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IAEA chief visits Fukushima before radioactive water is released

21 Comments
By MARI YAMAGUCHI

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21 Comments
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The report itself is high quality, well-formatted, nicely written, clear tables and illustrations; but it is not an approval from IAEA, as PM Kishida, his goverment and the nuclear authorities try to make out. The IAEA make it very clear that that is up to the Japanese government and TEPCO.

-1 ( +7 / -8 )

Risk-averse Japan has created a senseless worldwide panic over a harmless chemical isotope by treating it like it’s really really dangerous when it’s not.

-1 ( +7 / -8 )

For people's doubts and concerns, “I must admit I don't have a magic wand … but we do have one thing," Grossi said. “We are going to stay here with you for decades to come until the last drop of the water which is accumulated around the reactor has been safely discharged."

50-100 years. There will be ten times the current amount.

-2 ( +4 / -6 )

do not buy fish and salt from japan anymore!

-7 ( +8 / -15 )

Mr Grossi - give that green light now please.

Let's begin the safe release.

-2 ( +5 / -7 )

why he emphasize IAEA by "cap""wear".

3 ( +5 / -2 )

This is getting old. Open the taps

2 ( +5 / -3 )

This looks like a kind of "the brutal tactic to push through radical pro-corporate measures".

International organizations are not always independent and neutral.

Especially, IAEA efforts to build safety myth of radioactivity since Fukushima 2011.

-5 ( +5 / -10 )

What a con job!

If the release is so safe then why not just dump the water into the sea on the beach?

Why build a pipeline a kilometer long and slowly release the radioactivity into the sea?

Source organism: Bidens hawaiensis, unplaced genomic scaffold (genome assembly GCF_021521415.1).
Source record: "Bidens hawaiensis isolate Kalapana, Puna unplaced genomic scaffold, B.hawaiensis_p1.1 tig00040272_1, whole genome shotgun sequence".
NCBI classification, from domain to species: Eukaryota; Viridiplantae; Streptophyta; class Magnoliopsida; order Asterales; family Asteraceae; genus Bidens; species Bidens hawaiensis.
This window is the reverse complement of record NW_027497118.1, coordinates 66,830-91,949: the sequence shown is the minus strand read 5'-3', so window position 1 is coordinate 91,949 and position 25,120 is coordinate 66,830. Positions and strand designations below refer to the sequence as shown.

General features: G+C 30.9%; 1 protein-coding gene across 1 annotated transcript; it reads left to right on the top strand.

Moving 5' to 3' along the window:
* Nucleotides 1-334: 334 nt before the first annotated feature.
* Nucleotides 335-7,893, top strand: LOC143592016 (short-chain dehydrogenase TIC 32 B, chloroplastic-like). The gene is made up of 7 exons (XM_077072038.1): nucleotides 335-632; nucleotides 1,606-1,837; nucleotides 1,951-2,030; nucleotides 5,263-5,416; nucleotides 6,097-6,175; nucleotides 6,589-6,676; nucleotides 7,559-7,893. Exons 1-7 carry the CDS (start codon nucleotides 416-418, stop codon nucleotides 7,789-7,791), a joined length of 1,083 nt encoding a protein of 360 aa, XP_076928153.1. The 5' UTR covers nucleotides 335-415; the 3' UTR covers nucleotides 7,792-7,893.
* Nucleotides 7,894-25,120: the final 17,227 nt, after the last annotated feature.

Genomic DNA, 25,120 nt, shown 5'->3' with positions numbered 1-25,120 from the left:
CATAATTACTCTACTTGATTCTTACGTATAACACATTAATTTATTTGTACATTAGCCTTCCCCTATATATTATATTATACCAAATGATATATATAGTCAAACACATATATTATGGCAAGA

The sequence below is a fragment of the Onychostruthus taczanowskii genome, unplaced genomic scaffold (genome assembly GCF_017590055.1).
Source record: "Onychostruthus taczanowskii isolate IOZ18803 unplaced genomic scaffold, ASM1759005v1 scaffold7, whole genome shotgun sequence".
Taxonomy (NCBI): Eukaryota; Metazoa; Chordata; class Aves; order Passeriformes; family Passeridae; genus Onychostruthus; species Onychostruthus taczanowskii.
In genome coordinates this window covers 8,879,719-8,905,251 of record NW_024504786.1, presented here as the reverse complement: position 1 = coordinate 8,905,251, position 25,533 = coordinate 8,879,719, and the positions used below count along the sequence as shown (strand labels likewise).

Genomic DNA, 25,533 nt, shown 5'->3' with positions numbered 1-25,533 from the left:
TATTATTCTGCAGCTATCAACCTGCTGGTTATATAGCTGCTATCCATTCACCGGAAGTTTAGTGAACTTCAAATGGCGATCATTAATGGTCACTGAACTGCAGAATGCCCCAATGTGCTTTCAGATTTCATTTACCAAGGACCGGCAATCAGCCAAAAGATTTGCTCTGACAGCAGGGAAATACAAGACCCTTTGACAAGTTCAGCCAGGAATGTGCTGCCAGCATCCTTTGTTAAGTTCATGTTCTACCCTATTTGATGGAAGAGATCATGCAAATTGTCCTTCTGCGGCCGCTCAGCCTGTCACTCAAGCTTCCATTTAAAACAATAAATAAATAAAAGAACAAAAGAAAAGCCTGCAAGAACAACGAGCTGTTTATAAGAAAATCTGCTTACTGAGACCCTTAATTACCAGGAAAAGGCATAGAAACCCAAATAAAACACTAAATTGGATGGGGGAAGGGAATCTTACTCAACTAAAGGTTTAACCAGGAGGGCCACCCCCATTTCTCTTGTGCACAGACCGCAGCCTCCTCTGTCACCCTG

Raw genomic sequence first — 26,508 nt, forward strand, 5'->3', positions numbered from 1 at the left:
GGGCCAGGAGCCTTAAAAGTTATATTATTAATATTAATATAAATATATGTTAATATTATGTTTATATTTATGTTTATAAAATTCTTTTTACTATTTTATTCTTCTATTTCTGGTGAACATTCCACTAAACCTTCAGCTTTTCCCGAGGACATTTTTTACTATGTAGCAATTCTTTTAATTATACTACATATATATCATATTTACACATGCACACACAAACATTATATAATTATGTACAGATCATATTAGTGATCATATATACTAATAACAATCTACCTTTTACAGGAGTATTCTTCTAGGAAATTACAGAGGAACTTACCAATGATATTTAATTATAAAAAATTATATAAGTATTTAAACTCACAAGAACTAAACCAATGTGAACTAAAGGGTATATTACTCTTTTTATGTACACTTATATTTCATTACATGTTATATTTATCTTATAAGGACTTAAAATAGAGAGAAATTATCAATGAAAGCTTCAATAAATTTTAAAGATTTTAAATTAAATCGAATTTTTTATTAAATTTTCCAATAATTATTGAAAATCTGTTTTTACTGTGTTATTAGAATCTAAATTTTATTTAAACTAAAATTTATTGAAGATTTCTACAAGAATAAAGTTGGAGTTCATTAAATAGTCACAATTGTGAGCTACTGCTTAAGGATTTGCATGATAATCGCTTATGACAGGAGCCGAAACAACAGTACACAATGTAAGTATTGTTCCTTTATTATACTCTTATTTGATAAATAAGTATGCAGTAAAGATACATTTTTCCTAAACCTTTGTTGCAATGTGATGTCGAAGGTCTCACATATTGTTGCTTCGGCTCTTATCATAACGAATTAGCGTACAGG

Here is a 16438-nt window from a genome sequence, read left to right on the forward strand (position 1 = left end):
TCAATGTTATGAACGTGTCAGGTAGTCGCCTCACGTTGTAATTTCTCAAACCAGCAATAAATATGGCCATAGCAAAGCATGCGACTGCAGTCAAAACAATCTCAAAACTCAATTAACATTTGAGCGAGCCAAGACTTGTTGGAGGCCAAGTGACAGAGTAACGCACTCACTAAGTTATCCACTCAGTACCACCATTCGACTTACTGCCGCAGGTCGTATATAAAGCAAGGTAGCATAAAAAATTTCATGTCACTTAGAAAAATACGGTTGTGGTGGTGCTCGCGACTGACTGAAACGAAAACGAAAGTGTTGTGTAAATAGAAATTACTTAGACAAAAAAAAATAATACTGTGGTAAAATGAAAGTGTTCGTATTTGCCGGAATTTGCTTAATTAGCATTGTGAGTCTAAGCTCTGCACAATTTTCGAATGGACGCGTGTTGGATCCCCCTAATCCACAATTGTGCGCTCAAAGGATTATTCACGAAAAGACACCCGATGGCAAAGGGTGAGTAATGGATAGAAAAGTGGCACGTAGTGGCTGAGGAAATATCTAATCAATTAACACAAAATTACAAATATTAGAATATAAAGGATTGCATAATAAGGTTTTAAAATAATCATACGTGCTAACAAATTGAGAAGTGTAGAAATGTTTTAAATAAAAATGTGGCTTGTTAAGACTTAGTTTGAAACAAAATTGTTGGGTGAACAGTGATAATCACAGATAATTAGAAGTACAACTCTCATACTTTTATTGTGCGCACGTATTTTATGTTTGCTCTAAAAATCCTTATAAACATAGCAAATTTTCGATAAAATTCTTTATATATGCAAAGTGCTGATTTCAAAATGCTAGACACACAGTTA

Why the facade of safety if the water is so safe already?

-4 ( +7 / -11 )

@Roy Sophveason good catch. AP does this a lot. It is lazy journalism and irresponsible.

1 ( +4 / -3 )

crooks

-6 ( +2 / -8 )

wanderlustToday  04:41 pm JST

The report itself is high quality, well-formatted, nicely written, clear tables and illustrations; but it is not an approval from IAEA, as PM Kishida, his goverment and the nuclear authorities try to make out. The IAEA make it very clear that that is up to the Japanese government and TEPCO.

Of course it's up to the J-govt and TEPCO. But if you read the article, it states " the agency affirmed the safety of a contentious plan to release treated radioactive water into the sea." In other words, the IAEA did not find the plan unsafe and object.

1 ( +4 / -3 )

wallaceToday  04:55 pm JST

For people's doubts and concerns, “I must admit I don't have a magic wand … but we do have one thing," Grossi said. “We are going to stay here with you for decades to come until the last drop of the water which is accumulated around the reactor has been safely discharged."

“50-100 years. There will be ten times the current amount.”

You've been bathing, drinking, breathing, eating and absorbing higher concentrations every day for your entire life.

I can explain it to you again for you, but I can’t understand it for you.

-2 ( +3 / -5 )

Peter Neil

the quote is from Grossi.

It's highly likely the water cooling requirement will last many more decades until the cerium is removed. There will be more than million tons of water over the coming decades.